Motorola has a strategy for improving its struggling cell phone business: be boring.
That’s what Chief Financial Officer Tom Meredith said on Wednesday during the Citi Investment Research Global Technology Conference.
“I believe we can right our ship by being boringly consistent,” he said during a webcast of the conference.
Motorola’s history as a cell-phone developer is anything but boring, littered with iconic phones from the StarTac clamshell ten years ago to the recent hit with the Razr. But you’d be hard pressed to name an iconic product from market leader Nokia or Sony Ericsson Mobile Communications, Meredith noted. “Yet, when you look at their profitability and successes, you see they have a portfolio that was complete and ran the gauntlet from mass market to feature to enterprise and they effectively competed more effectively than we did,” he said.
Taking a cue from competitors, Motorola will focus going forward on developing a broad portfolio of phones that will be attractive to a wide range of users, rather than looking for the next Razr, he said.
Combined with a couple of other new strategies, Motorola should be able to regain lost market share, he said. For instance, Motorola hopes to do better in developing markets like India and China. While Meredith didn’t describe how, he did point to ways that the company has stumbled there recently. He said that Motorola missed an opportunity with its Moto phone, which was designed to be a low-end handset for developing markets. That phone failed because it didn’t have a color screen and neglected to recognize how important texting is in its target markets, he said.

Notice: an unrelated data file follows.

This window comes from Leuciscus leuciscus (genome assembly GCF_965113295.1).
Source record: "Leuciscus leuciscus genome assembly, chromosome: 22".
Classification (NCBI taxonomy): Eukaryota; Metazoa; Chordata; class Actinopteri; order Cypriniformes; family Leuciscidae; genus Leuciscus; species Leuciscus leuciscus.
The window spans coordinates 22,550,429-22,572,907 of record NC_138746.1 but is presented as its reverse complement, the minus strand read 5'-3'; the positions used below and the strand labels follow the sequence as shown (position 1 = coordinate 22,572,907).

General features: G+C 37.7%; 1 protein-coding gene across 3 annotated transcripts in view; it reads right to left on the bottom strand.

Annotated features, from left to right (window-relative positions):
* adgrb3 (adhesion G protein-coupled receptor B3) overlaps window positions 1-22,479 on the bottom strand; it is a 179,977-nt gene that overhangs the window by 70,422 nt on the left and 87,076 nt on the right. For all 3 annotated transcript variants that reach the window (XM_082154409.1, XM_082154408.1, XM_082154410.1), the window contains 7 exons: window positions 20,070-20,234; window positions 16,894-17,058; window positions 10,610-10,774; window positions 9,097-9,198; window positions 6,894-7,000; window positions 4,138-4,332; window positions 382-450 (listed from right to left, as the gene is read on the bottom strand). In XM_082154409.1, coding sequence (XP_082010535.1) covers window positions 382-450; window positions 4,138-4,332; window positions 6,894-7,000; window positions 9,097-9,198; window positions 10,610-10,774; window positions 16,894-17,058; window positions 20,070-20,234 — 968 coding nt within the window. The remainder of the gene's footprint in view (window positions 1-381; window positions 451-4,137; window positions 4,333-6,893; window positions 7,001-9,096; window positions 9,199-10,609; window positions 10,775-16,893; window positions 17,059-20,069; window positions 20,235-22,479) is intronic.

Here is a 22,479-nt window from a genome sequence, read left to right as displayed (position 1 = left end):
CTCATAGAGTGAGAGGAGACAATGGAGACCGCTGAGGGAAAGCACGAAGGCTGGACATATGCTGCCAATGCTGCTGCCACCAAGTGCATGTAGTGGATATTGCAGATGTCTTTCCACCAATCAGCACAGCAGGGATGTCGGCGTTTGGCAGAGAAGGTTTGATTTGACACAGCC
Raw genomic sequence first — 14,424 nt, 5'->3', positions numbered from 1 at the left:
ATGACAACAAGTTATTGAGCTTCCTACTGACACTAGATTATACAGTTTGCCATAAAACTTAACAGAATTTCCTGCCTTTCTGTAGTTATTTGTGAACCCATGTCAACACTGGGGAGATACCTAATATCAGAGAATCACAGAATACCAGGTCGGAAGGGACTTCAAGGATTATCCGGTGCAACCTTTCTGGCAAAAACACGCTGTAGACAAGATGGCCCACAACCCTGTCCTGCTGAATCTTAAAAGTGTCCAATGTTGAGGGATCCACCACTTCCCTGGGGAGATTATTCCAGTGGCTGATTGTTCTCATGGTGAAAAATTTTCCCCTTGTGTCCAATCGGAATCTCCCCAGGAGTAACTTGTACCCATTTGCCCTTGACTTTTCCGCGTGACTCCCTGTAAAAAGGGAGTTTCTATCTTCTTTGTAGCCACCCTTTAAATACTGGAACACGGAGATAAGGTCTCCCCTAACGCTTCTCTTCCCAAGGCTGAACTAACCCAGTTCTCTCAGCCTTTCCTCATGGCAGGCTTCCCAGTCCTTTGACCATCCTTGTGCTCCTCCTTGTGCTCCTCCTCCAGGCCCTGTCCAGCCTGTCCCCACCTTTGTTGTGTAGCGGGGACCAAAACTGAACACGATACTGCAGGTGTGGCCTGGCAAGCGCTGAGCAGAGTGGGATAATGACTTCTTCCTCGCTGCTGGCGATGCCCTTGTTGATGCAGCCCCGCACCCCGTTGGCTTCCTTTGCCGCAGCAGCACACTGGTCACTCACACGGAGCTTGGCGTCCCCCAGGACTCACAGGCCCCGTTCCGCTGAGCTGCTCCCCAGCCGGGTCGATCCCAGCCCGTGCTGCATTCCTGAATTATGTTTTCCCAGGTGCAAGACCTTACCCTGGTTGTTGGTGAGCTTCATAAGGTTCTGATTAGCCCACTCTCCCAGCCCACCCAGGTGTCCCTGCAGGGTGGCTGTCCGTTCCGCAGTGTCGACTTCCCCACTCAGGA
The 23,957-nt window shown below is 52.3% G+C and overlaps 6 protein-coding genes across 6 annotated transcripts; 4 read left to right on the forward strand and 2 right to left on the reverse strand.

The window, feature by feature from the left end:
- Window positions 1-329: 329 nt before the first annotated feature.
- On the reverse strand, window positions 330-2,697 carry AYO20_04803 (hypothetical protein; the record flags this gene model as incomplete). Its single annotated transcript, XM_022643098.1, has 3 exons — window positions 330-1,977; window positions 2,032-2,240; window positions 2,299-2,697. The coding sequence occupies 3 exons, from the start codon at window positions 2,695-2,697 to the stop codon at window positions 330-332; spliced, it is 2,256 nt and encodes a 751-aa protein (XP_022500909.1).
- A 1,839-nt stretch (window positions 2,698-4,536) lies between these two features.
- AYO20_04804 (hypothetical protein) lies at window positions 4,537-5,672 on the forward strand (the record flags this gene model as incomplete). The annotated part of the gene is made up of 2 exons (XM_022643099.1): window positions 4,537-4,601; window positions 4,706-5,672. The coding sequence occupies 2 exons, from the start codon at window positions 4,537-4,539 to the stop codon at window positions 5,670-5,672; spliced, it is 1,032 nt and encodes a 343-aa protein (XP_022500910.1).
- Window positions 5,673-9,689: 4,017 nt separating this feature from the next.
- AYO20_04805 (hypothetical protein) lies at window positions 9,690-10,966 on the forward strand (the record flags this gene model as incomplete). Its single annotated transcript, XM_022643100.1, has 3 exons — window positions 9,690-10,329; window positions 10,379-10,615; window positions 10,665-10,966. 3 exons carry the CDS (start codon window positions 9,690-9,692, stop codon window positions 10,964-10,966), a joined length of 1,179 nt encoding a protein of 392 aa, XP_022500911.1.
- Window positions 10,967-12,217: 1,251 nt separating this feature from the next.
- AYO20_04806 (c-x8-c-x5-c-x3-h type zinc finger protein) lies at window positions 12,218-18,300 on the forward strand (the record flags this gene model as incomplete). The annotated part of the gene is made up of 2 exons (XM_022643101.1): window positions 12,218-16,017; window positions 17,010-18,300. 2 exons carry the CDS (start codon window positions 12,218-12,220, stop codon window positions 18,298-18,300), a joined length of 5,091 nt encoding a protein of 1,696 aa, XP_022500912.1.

Motorola should also benefit from some developments Apple’s iPhone has spurred. Operators have historically resisted including Wi-Fi capabilities in phones, he said. But since the iPhone includes Wi-Fi, the operators are starting to come around and recognize that it’s inevitable, Meredith said. “I think Steve [Jobs] and Apple did companies like Motorola a favor in that regard,” he said.
The iPhone may also have generated interest in the touchscreen concept. Motorola has sold 12 million phones with touch screens, primarily in China, but hasn’t targeted them to North America. The company is still watching the market and listening to carriers but it may introduce touchscreen phones in North America, he said.
Motorola recently reported that slow sales of mobile phones contributed to a second quarter loss of US$28 million. It also cut 3,500 jobs in the first half of the year and is in the process of laying off another 4,000.
The struggles have put company CEO Ed Zander in the spotlight, but the board has not had a “no confidence” vote in their leader, Meredith said, in response to a question from the audience.
This story, "Motorola's cell phone goal: be boring" was originally published by PCWorld.